What is Your Personal Definition of Success?

Many people only want to succeed in one area of their life. Others want to succeed in every area of their life. Still others define success monetarily, while even more define success in the materials (toys) they have gathered. Many women define success solely in their children and everything surrounding them and their success. While this is noble, they are not giving themselves credit for the many other things that they do and can do.

How you define success can be as different as the sands of the earth. How YOU define success makes all the difference in the world.

Do you define success in relationships and religion or do you define success in emotional stability and finances? You are going to define success according to you. No one else can do this drill for you. You must decide what your definition is and how to achieve it.

There are seven key areas to measure success:

1. Spiritual

2. Social

3. Mental

4. Emotional

5. Physical

6. Financial

7. Material

In each area you need to define what you consider "success". Once you have defined that you can begin to align yourself with your values and goals so that they meet and makes sense.

When you talk about spiritual many people believe that it is a religious definition. While that is true for many, it may not be true for you.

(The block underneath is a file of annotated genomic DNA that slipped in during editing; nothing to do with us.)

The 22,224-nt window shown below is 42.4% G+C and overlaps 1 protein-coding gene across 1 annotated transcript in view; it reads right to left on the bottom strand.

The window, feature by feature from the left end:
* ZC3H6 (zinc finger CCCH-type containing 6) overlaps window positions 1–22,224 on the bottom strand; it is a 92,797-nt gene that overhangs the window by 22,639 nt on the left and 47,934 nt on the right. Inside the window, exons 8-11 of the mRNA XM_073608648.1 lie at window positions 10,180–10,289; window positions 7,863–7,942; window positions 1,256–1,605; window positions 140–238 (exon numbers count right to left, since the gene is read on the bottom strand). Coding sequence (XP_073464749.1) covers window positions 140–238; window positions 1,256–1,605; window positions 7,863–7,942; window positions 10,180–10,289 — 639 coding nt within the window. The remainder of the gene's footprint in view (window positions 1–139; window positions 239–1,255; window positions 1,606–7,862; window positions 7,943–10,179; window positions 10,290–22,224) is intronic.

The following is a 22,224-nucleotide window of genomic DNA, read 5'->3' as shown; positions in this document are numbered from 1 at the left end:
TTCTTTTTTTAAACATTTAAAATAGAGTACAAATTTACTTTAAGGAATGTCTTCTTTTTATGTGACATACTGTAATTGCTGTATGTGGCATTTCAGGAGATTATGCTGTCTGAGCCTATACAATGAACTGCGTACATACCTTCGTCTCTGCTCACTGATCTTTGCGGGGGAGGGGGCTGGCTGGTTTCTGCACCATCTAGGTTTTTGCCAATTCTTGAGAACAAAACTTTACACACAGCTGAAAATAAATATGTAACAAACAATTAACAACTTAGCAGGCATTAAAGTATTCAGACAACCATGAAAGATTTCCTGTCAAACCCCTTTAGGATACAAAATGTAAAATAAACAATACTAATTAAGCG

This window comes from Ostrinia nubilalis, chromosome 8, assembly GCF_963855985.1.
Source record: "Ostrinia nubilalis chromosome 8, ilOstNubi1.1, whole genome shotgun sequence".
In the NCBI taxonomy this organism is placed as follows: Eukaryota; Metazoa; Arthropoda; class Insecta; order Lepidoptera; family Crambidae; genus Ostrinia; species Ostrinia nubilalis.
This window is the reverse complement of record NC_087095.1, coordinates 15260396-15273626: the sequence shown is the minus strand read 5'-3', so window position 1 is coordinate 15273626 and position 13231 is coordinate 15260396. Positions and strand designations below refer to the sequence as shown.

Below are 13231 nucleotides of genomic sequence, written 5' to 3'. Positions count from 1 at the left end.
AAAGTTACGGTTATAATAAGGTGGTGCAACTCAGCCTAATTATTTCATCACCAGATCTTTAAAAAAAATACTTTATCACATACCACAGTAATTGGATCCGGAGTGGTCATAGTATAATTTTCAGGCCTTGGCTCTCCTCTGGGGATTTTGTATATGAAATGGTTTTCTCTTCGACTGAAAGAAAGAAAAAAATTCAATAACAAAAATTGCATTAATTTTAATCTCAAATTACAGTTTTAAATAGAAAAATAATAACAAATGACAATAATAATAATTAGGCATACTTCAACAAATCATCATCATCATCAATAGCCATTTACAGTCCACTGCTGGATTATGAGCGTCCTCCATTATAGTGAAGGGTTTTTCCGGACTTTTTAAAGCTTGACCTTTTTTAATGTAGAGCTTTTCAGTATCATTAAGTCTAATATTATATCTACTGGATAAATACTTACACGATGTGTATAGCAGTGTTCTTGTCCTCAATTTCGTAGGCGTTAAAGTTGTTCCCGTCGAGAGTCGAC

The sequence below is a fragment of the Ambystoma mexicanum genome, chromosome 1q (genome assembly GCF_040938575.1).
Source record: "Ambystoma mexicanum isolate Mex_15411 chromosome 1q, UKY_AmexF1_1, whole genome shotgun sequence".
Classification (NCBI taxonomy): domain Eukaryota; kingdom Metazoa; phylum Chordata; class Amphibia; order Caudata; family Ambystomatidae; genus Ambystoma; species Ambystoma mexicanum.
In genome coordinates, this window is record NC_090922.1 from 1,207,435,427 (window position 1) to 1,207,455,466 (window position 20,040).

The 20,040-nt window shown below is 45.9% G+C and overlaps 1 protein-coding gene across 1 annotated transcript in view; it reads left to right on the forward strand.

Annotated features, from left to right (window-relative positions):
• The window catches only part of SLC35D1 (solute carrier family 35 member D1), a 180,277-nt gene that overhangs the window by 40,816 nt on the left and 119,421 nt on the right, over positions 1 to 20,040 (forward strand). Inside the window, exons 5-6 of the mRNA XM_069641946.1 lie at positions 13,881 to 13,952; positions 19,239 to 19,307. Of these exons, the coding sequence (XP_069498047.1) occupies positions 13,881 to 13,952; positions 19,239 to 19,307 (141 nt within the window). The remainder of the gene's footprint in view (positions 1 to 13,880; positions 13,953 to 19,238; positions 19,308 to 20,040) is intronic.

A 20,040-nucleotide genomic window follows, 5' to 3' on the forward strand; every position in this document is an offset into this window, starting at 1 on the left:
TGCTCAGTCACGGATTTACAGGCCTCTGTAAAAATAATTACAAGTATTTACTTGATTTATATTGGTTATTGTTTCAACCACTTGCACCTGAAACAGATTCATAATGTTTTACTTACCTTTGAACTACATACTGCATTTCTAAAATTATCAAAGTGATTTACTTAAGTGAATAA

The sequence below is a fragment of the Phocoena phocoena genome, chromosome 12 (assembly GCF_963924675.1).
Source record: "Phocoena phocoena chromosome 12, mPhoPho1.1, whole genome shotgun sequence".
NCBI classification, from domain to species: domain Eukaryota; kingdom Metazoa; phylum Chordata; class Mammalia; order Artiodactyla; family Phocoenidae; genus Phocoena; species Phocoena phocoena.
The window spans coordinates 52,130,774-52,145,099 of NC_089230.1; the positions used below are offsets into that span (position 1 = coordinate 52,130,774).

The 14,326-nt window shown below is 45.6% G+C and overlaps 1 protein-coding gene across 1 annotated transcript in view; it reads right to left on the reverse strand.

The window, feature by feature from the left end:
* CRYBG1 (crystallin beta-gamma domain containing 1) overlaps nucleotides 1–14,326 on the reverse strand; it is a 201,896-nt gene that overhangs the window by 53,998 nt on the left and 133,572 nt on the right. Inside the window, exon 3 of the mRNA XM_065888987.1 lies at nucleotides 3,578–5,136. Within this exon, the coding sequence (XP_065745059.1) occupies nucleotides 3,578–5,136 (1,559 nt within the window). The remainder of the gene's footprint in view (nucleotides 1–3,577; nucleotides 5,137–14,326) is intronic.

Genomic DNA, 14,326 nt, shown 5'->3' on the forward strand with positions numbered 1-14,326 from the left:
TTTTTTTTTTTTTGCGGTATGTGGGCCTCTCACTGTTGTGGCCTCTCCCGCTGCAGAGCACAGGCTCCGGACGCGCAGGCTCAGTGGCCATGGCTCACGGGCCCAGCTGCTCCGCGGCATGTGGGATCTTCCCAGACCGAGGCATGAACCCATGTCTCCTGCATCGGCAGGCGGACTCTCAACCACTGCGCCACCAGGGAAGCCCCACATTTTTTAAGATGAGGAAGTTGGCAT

To properly define your success you must first have set your values. You can use the resource box below to find how to set your values. Once you have defined your values, now you can work on your personal definition of success.

These are NOT goals. They are definitions of success. Goals will be far beyond this category.

Take each of the categories above and write down what you believe is your definition of success is in each category.


As a committed husband and Father to 4 boys, Rob is a stay at home Dad with a number of business. This Real Estate investor, Internet Marketing and author of 6 books keeps very busy tickling Jacob, playing games with Linda, Jordan and John and texting Chris while he works.

Rob was formerly the initial hire in IBM's Web Commerce Division and spent a number of years teaching the fortune 100 C-Level executives how to make this web thing work for them.

Prior to that Rob sp...

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